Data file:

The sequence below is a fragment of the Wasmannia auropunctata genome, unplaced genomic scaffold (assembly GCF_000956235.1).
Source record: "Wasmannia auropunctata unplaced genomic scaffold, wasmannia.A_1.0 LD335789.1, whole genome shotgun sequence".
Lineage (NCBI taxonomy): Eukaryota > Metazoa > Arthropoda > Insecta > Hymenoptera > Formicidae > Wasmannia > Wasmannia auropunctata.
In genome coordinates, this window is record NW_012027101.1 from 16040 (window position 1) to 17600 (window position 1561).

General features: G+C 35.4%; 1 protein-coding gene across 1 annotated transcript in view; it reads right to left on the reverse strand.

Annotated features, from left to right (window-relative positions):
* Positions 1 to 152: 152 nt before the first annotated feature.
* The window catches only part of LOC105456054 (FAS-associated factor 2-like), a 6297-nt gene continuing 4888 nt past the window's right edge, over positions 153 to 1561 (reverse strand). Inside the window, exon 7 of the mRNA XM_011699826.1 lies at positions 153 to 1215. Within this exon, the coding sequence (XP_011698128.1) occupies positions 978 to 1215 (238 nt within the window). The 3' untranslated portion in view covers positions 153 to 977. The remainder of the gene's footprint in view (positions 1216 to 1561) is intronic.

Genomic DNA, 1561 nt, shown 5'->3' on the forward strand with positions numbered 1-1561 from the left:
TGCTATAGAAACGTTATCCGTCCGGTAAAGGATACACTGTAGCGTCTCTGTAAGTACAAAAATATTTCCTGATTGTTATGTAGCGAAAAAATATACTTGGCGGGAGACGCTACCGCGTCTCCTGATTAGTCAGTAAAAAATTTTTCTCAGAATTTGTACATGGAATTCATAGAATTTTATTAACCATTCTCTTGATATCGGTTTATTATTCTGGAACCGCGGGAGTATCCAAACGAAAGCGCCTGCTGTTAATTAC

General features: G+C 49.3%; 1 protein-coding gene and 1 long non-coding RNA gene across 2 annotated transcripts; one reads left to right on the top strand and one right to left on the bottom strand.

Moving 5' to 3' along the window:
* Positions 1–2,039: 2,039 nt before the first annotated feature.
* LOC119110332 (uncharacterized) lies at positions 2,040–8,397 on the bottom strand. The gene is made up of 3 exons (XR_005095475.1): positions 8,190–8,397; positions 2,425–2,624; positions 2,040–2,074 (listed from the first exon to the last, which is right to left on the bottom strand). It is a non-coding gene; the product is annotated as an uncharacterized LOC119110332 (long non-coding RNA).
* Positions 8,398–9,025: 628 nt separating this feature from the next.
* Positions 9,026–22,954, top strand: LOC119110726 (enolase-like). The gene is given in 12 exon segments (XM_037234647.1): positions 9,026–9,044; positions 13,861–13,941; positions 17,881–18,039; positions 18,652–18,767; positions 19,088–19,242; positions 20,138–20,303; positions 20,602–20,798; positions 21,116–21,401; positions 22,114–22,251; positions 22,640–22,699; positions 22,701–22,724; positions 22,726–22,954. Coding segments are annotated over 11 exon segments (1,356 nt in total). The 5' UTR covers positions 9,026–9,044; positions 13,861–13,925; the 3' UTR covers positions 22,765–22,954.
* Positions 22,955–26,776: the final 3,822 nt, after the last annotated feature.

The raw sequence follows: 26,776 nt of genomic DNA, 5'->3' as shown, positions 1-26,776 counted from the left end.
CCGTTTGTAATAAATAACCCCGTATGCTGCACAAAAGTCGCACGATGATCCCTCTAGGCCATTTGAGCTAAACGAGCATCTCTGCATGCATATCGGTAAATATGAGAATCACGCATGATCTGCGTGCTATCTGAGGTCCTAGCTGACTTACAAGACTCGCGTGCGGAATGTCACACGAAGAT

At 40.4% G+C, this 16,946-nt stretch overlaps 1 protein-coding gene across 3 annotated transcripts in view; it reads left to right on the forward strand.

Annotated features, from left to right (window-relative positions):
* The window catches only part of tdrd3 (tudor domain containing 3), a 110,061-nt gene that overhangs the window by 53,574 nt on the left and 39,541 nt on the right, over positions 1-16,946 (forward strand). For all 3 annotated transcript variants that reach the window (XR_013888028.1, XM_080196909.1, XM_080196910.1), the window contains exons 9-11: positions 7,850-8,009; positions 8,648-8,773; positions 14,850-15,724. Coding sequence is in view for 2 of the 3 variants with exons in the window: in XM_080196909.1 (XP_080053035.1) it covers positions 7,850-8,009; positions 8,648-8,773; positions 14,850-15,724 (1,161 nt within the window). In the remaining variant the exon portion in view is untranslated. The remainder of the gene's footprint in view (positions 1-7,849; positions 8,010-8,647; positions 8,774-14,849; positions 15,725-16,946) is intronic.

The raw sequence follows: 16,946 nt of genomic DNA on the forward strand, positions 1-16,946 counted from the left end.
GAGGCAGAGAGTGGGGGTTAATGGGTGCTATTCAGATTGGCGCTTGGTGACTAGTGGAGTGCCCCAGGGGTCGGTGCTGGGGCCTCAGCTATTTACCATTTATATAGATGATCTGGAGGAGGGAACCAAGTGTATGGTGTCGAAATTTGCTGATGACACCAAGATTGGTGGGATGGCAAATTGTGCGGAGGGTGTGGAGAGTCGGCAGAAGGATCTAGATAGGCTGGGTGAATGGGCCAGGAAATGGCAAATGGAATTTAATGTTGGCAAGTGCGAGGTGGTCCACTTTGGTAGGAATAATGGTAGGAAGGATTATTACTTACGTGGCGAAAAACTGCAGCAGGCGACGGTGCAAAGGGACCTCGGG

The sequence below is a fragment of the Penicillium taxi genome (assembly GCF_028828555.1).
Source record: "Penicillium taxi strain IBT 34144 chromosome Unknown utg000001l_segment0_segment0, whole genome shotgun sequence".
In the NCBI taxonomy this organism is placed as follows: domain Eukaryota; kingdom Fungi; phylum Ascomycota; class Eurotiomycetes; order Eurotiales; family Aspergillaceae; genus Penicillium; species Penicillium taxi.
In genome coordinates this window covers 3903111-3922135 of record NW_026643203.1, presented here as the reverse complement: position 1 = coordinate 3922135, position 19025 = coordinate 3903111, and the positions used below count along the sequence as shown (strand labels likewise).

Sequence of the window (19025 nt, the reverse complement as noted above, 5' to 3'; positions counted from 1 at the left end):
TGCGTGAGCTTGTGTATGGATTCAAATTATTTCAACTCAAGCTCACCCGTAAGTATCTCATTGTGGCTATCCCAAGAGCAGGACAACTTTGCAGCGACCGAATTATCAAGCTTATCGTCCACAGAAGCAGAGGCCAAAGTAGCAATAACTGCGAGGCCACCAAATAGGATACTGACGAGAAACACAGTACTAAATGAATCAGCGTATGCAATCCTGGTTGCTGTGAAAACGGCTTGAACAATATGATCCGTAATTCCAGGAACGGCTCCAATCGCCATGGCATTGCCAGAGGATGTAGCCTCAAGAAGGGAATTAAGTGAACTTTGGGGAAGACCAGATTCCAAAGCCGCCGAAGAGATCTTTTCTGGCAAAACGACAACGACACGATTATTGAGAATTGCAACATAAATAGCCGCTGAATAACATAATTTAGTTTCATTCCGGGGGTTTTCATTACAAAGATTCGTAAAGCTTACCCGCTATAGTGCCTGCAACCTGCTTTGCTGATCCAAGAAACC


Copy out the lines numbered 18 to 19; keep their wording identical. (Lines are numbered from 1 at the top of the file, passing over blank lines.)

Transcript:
The raw sequence follows: 26,776 nt of genomic DNA, 5'->3' as shown, positions 1-26,776 counted from the left end.
CCGTTTGTAATAAATAACCCCGTATGCTGCACAAAAGTCGCACGATGATCCCTCTAGGCCATTTGAGCTAAACGAGCATCTCTGCATGCATATCGGTAAATATGAGAATCACGCATGATCTGCGTGCTATCTGAGGTCCTAGCTGACTTACAAGACTCGCGTGCGGAATGTCACACGAAGAT